365 days of orchids – day 411 – Laelia superbiens


Today’s orchid is a real monster of a plant. The species is found in Mexico and central America where it is found as an epiphyte in open Oak forests or a terrestrial on cliffs. It grows at around 1200-1500m altitude and so is cool growing and two gigantic plants fill the far end of our Cool Americas section. The largest plant is 2m across and this year has produced five 2m flower stems each topped with a group of 10 to 15 large and beautiful flowers.

The pseudobulbs are also enormous with thick leathery leaves. This plant is definitely not ideal as a house plant and our plants very rarely make it to shows (they are a big as my Jumbo Transit Van and are really heavy) but they are terrific plants to grow and enjoy.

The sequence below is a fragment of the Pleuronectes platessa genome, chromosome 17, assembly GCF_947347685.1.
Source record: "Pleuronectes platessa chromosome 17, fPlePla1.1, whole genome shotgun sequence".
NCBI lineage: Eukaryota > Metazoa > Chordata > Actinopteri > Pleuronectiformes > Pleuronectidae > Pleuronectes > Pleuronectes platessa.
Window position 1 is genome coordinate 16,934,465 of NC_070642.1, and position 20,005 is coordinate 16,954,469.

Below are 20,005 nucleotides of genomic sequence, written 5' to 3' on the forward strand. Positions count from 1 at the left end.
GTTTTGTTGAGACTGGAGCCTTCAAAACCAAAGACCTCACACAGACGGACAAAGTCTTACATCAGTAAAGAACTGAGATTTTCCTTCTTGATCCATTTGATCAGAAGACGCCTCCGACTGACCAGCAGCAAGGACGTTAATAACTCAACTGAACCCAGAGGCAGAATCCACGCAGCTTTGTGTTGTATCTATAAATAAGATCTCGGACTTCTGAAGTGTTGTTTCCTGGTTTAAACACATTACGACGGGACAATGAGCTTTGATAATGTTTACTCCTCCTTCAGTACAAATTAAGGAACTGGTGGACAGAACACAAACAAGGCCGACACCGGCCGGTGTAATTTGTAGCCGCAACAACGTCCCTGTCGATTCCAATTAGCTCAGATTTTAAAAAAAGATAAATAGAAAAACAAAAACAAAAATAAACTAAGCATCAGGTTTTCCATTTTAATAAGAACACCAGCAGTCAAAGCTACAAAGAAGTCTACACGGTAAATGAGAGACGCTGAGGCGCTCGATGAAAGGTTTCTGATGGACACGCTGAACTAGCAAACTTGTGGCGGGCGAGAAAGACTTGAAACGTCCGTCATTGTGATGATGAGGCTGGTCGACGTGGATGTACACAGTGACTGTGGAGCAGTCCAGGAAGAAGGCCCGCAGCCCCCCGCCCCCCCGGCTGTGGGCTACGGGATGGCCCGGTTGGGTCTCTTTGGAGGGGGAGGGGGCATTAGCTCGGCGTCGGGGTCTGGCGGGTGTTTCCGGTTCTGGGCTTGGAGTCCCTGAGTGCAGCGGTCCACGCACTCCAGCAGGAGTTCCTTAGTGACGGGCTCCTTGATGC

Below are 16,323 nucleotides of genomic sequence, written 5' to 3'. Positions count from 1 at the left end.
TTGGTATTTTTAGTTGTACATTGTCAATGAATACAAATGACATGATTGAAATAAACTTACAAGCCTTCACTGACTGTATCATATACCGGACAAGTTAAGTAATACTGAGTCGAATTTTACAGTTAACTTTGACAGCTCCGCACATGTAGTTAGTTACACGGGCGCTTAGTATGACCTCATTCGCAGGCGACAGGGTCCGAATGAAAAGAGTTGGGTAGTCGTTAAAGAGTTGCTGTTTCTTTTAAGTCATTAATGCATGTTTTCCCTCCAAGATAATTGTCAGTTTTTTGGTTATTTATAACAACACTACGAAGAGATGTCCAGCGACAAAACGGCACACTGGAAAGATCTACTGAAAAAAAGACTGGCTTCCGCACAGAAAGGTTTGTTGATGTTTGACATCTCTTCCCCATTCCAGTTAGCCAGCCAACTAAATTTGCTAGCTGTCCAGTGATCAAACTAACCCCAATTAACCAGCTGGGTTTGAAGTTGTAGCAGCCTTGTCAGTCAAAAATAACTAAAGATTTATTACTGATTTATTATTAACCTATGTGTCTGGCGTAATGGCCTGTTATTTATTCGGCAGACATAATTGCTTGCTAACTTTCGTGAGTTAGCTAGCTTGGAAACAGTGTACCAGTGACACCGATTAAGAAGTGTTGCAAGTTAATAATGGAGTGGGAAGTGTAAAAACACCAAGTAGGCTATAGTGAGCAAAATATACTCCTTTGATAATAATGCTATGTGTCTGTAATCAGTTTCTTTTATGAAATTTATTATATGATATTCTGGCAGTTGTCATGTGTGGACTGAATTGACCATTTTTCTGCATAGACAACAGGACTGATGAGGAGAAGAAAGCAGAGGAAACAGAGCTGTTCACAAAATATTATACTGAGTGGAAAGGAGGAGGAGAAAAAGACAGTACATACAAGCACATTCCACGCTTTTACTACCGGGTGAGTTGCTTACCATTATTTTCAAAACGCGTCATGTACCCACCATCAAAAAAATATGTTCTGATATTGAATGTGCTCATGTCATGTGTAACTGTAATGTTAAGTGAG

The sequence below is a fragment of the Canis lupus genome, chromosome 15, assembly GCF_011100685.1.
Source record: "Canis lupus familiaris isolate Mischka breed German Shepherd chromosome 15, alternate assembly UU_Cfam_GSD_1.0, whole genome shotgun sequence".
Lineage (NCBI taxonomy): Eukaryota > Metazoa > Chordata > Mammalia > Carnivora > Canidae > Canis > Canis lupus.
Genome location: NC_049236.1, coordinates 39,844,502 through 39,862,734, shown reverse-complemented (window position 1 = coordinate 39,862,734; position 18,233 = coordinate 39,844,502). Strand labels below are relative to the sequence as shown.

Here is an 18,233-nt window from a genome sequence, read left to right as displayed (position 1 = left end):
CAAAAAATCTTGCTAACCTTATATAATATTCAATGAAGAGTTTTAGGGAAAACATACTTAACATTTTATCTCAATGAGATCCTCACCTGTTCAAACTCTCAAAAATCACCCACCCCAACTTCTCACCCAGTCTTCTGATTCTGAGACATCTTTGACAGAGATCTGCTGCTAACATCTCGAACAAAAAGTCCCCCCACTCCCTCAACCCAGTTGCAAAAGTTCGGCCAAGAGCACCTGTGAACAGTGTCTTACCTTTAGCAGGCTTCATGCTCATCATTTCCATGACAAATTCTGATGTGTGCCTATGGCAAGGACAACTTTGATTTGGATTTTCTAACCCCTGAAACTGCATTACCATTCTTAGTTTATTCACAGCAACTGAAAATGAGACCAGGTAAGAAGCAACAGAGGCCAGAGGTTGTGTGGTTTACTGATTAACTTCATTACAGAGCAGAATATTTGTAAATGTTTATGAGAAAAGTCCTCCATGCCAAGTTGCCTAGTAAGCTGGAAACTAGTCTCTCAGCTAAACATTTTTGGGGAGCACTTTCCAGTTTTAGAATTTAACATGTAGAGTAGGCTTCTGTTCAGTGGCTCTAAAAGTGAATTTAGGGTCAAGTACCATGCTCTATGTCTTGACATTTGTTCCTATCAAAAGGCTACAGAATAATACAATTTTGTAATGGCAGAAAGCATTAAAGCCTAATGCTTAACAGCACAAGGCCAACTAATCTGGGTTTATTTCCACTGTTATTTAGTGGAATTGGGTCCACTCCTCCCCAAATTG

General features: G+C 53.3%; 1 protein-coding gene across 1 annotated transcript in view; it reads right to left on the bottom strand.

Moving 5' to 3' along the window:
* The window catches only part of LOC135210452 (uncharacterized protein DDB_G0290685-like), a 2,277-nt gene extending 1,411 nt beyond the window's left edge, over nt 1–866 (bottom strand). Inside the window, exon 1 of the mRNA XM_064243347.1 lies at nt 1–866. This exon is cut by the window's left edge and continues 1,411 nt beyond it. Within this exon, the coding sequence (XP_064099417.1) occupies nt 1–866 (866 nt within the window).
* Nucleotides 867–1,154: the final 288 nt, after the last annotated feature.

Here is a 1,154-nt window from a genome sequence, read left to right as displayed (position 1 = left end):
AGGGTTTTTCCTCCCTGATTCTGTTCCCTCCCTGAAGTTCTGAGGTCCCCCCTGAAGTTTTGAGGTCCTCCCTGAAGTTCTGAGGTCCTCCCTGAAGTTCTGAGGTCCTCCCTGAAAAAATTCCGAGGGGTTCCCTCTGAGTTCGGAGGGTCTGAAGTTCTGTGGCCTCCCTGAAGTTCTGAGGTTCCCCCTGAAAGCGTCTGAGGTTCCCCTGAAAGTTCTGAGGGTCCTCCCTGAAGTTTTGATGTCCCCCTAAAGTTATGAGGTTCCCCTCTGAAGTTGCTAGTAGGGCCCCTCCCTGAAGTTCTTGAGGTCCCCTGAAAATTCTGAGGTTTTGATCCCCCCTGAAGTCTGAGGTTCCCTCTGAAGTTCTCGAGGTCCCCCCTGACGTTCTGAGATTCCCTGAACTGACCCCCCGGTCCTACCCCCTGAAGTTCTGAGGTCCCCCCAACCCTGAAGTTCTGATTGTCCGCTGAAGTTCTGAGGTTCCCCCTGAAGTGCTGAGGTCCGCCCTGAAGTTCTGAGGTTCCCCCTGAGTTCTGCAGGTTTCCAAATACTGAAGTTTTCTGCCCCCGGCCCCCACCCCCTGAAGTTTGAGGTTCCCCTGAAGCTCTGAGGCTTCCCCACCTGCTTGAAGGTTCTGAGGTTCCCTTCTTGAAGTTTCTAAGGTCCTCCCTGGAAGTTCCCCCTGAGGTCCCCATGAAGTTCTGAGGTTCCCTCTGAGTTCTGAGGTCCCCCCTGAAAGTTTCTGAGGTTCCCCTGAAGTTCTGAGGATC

The species is closely related to the much smaller Laelia anceps (see day 359) and in the wild there are natural hybrids between the two species. We remade this natural hybrid about twelve years ago and the first seedling has just opened its first flowers (below)

The hybrid is very much intermediate between the parents with a long flower spike and large flowers with very anceps patals but a very superbiens lip.  It has a single leaf like anceps and size wise is very much half way between the two parents – so still very big!

I don’t know what you think, and perhaps we are biased but we still prefer the two parent species.

Pod parent – Laelia anceps:

Pollen parent – Laelia superbiens 

and Joe for scale:


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